*  writing anything worthwhile for MYARC, spends his time writing
*  deadly-dull title screens as a part of the evil Lord Jack Riley's
*  sinister plot to wipe out all creativity in the world.
*      DEF  MWT          Have to have some sort of name
VWA    EQU  >8C02        In 99/4A Mode
VWD    EQU  >8C00
VWRD   EQU  >8C06
*CHRBUF BSS  768          Space to stick characters I'm inverting
* Now for all sorts of dull, boring, character definitions
CHARD  DATA >0000,>7C7C,>7C7C,>7070   128
       DATA >0000,>FCFC,>FCFC,>0000   129
       DATA >0000,>0080,>C0E0,>0000   130
       DATA >7070,>7070,>7070,>7070   131
       DATA >3010,>0C00,>0004,>0C1C   132
       DATA >3C7C,>7C7C,>7870,>6040   133
       DATA >0000,>FC7C,>FCFC,>F8F0   134
       DATA >E0C0,>8000,>0000,>0000   135
       DATA >0000,>E0C0,>8000,>0000   136
       DATA >FCFC,>FCFC,>0000,>0000   137
       DATA >0000,>0000,>0000,>00FC   138
       DATA >8080,>8080,>8080,>8080   139
       DATA >0000,>0000,>0000,>0080   140
       DATA >8080,>8080,>8080,>80FC   141
* 128 129 129 129 129 129 130
* 131   M   Y   A   R   C
* 132 134 136
* 133 135

* Here comes the deadly dull screen data (yawn):
* The format for this boring data table is as follows:
* BYTE MSBy screen addr,LSBy screen addr,# bytes,data
* If it hits a byte >FF, it changes the character offset from 00 to 80,
*  or 80 to 00. Used for inverting characters.
* If hits an >FF,>FF, it stops
*  First, draw MYARC logo
       BYTE 7,128,129,129,129,129,129,130
       BYTE >01,>00
       BYTE 6,131,'M','Y','A','R','C'
       BYTE >01,>28
       BYTE 3,132,134,136
       BYTE >01,>50
       BYTE 2,133,135
* Now for some real, honest text:
       BYTE >01,>F0,7
       TEXT 'MY-Word'
       BYTE >02,>41,5
       TEXT 'V1.22'      Try to guess!       UPDATE
       BYTE >03,>5F,1,>8C     1 dot over the "G" (loadinG) for pixel col after
       BYTE >03,>89,1,>8C     1 dot over the "T" (waiT) for pixel col after
       BYTE >FF          Start writing typical, dull, inverse characters
       BYTE >03,>80,8
       TEXT 'Loading'
       BYTE 141-128      Very thin vertical line&botoom line - offset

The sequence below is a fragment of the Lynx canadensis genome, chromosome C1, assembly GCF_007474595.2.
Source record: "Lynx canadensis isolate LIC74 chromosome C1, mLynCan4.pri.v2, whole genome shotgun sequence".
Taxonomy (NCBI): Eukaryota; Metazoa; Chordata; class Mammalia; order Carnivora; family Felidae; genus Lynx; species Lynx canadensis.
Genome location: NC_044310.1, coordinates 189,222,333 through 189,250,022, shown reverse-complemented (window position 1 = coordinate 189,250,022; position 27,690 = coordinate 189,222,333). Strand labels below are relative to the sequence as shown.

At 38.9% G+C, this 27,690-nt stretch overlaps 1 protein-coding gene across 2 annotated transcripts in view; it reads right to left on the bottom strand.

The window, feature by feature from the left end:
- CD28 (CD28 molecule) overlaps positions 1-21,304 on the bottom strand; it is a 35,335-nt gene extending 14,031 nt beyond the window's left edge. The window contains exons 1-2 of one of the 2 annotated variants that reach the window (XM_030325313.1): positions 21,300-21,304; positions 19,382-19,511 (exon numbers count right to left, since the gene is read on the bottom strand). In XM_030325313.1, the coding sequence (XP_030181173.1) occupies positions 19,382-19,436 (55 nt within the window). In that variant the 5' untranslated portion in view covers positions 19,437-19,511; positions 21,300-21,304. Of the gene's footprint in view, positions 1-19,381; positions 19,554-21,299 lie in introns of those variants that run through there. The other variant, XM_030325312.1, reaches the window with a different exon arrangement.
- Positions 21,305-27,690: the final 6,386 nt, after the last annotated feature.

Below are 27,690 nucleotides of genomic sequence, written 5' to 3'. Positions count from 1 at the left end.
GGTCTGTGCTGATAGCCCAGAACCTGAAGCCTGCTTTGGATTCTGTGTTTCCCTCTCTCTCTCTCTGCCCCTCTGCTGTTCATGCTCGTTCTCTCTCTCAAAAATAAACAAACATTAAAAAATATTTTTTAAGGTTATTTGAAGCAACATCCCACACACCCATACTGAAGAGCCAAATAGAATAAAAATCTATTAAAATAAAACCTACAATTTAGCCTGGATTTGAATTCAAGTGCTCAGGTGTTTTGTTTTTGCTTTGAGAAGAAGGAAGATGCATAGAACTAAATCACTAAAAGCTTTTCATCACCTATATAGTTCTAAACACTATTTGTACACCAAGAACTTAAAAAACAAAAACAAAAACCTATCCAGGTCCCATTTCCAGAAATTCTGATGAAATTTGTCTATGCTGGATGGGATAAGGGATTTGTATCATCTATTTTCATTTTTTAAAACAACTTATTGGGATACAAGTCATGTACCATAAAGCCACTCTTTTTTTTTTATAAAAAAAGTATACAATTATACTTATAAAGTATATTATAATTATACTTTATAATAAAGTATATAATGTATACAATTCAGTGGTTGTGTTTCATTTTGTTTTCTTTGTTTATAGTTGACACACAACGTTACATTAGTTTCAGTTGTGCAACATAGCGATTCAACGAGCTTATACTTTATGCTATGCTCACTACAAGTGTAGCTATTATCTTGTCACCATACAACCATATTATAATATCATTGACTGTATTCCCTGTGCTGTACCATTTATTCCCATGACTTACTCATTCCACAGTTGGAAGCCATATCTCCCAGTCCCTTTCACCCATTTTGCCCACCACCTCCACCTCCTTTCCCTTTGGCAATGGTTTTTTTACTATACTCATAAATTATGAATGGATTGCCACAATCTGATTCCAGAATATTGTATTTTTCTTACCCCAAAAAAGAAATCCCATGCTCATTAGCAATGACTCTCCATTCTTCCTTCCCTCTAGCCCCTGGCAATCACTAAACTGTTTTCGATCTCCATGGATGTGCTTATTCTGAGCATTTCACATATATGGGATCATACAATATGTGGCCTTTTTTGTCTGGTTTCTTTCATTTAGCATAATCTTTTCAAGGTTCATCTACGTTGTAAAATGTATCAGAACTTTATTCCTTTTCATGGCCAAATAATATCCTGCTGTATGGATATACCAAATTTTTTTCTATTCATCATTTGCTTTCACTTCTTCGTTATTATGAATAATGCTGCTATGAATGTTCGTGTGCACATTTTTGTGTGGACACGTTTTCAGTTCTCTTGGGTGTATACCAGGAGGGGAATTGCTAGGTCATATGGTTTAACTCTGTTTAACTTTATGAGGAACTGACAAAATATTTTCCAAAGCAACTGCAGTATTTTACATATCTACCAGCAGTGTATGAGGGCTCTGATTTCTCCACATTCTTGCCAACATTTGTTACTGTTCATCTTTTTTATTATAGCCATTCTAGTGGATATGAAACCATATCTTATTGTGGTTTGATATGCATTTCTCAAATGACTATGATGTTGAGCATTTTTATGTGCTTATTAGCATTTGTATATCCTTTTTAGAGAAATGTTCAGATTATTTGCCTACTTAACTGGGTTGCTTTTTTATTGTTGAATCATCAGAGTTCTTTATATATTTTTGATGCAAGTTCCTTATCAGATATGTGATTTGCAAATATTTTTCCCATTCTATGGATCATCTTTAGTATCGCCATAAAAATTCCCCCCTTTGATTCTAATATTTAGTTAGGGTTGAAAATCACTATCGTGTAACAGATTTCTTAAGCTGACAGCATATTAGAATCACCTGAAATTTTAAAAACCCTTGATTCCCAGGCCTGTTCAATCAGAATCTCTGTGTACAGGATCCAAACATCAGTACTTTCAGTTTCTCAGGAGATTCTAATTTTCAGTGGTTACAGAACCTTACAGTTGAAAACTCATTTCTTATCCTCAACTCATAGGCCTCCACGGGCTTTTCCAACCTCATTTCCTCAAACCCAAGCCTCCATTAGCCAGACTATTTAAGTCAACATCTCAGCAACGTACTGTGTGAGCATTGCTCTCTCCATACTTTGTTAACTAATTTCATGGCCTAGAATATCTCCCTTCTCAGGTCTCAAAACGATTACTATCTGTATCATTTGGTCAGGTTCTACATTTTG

BYTE >03,>A6,12
       TEXT 'Please Wait'
       BYTE 139-128      Very thin vertial line - offset
       BYTE >FF,>FF      All done. Let's stop this garbage
*      MOV  R11,@TITRT        jph lives
       LIMI 0
*MWT    LIMI 0            Kill interrupts so VDP doesn't get screwed. On
*                        second though, if the screen was really messed
*                        up, maybe it would be more interesting. Hmmmm.
       LI   R0,>900      Point to where I sincerly hope char data is.
       LI   R1,CHRBUF    CPU buffer
       LI   R2,768       A lot
       BLWP @VMBR        Read it
INV    INV  *R1+         Invert the stupid thing
       DECT R2           Are we done????
       JNE  INV          NO (groan. 766 to go - or less)
       LI   R0,>D00      Starting with char 160 (128 + 32)
       LI   R1,CHRBUF    Start of inverted char set
       LI   R2,768       A whole lot
       BLWP @VMBW        Write it
       BL   @VRSET       Set two incredible VDP registers
       BYTE 0,2,>00,>50  Text, and hope like crazy that rest is set up.
       BL   @VRSET       Wait... is the boring MDD going to write another?
       BYTE 7,1,>F4      Yes... ONE INCREDIBLE REGISTER!!! The colors!!
       BL   @VFILL       Lets fill
       DATA 0,>2000,960  Next time I'll try >2A (*), just to be different
*                        P.S. - >2A looked ugly
       LI   R0,>C00      Char 128. Force of habit
       LI   R1,CHARD     Point to boring character data
*                        (interesting char data not present in this version)
       LI   R2,112       Not a lot
       BLWP @VMBW        Write (Writing is more fun than reading, anyway)
       BL   @VFILL       Lets fill the sucker again
       DATA 40,>8900,40  R1 C0 - thick line all the way across
       BL   @VFILL       Not again!?!?
       DATA 800,>8A00,40 R20 C0 - thin line across
       BL   @VFILL       What, another fill??
       DATA 856,>8A00,7  Yes, afraid so - a VERY thin line (VTL) over LOADING
       BL   @VFILL       I can't be serious - ANOTHER FILL?????!!!!!????
       DATA 894,>8A00,11 I'm deadly serioud - a VTL over PLEASE WAIT
       LI   R1,>8C00     Yeeaaahhh.. we're done filling!!!!!!
       LI   R9,SCRND     Point to start of screen data. Better than char data!
       SETO R10          End flag
       CLR  R8           Offset = >00
MWT1   CB   *R9,R10      A special flag?
       JEQ  MWT3         Yes (in a reverent tone of voice)
       MOVB @1(R9),@VWA  No (in a degrading tone of voice)
       MOVB *R9+,R0      Get MSBy of address
       ORI  R0,>4000     I'm writing (I LOVE to write!!)
       MOVB R0,@VWA      Write to VDP chip
       INC  R9           Get over LSBy
       MOVB *R9+,R0      Get length
       SRL  R0,8         shift down
MWT2   MOVB *R9+,R1      Get char
       AB   R8,R1        Add offset
       MOVB R1,@VWD      Write to VDP (don't you just LOVE all these writes!)
       DEC  R0           Done? (enough questions - let's have some statements!)
       JNE  MWT2         No (now THAT'S a statement, not a wimpy question!!)
       JMP  MWT1         Get next data block
* The following section handles special flags. It is only to be talked about
* in a reverent, worshipful, tone of voice. Hint: take tone of voice you use
* to talk about Jack Riley. That is a perfect example of the tone NOT to use